Tashima Nasrin (also Tashima Nasreen, born 25 August 1962) is a Bangladeshi-Swedish writer, physician, feminist, secular humanist and human rights activist. She is known for her writing on women's oppression and criticism of religion, despite forced exile and multiple fatwas calling for her death.
Nasrin's works have been translated into 30 different languages. Some of her books are banned in Bangladesh. She has been blacklisted and banished from the Bengal region (both from Bangladesh and the West Bengal part of India).
Nasrin was born to Dr. Rajab Ali and Edu Ara in Mymensingh. Her father was a physician, and a professor of Medical Jurisprudence in Mymensingh Medical College, also at Sir Salim Ullah Medical College, Dhaka and Dhaka Medical College.
Nasrin studied medicine and became a physician. She gained global attention by the beginning of 1990s owing to her essays and novels with feminist views and criticism of what she characterizes as all "misogynistic" religions including Islam.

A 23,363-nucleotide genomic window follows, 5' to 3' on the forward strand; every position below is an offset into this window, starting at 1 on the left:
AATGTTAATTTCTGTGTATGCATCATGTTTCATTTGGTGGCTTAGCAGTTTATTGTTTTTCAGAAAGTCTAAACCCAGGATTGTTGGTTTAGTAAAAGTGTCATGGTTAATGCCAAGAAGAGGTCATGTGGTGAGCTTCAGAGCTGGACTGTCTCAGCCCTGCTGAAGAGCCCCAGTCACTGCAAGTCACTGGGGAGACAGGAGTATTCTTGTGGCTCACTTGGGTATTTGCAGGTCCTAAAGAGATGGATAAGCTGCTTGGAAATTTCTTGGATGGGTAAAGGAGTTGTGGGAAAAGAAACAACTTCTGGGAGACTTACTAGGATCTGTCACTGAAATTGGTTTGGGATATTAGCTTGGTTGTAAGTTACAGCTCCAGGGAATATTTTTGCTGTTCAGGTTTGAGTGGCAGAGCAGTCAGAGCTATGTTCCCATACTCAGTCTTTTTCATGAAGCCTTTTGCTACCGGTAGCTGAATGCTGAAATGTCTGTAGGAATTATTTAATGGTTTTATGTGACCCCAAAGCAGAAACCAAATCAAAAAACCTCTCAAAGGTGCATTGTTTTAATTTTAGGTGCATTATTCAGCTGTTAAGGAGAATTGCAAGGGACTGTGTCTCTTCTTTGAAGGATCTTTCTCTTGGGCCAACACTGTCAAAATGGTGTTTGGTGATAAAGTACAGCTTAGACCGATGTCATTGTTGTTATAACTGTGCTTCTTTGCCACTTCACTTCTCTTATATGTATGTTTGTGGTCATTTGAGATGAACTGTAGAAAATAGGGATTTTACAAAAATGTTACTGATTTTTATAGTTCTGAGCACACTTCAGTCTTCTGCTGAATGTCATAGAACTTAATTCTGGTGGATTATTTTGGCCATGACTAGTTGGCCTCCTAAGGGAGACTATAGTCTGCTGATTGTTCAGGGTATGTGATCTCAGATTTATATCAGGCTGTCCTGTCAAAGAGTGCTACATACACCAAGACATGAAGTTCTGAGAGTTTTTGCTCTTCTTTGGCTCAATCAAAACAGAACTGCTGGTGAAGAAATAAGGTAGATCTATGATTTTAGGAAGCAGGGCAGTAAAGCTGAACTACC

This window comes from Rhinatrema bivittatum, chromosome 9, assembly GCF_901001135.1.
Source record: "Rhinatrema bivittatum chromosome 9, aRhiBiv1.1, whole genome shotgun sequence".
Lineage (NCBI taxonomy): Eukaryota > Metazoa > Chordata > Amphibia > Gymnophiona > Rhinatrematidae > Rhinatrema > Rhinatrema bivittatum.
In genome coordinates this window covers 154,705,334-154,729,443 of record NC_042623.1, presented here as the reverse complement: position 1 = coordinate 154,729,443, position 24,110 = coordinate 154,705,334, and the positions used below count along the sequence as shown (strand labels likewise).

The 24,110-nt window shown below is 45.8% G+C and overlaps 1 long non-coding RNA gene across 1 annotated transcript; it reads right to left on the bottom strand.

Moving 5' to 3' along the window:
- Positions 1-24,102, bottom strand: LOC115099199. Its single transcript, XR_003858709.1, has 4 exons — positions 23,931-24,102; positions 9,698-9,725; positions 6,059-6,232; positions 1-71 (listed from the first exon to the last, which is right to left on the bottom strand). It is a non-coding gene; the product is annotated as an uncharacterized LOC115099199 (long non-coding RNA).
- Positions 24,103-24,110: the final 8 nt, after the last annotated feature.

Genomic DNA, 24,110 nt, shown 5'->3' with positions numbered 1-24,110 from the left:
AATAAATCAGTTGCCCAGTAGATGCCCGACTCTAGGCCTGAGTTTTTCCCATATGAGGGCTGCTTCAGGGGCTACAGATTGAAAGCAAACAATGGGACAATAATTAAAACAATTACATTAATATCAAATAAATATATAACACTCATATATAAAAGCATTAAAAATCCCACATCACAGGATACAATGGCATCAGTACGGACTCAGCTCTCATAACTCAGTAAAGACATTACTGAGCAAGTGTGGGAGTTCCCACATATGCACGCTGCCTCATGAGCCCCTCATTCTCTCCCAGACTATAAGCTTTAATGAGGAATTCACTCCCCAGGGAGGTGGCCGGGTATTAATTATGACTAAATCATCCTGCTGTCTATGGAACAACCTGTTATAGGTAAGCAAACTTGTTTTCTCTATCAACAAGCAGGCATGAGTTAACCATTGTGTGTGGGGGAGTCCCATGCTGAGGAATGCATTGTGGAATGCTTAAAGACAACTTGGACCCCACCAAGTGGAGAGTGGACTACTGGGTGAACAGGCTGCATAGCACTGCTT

Nasrin has been living in exile since 1994. After living more than a decade in Europe and the United States, she moved to India in 2004, but was banished from the country in 2008, although she has been staying in Kolkata, India on a resident permit long-term, multiple-entry or 'X' visa since 2004.
Nasrin advocates freedom of thought and human rights by publishing, lecturing, and campaigning. She is an honorary associate of the National Secular Society. She has been unable to return either to her home in Bangladesh or to her adopted home of West Bengal, India.
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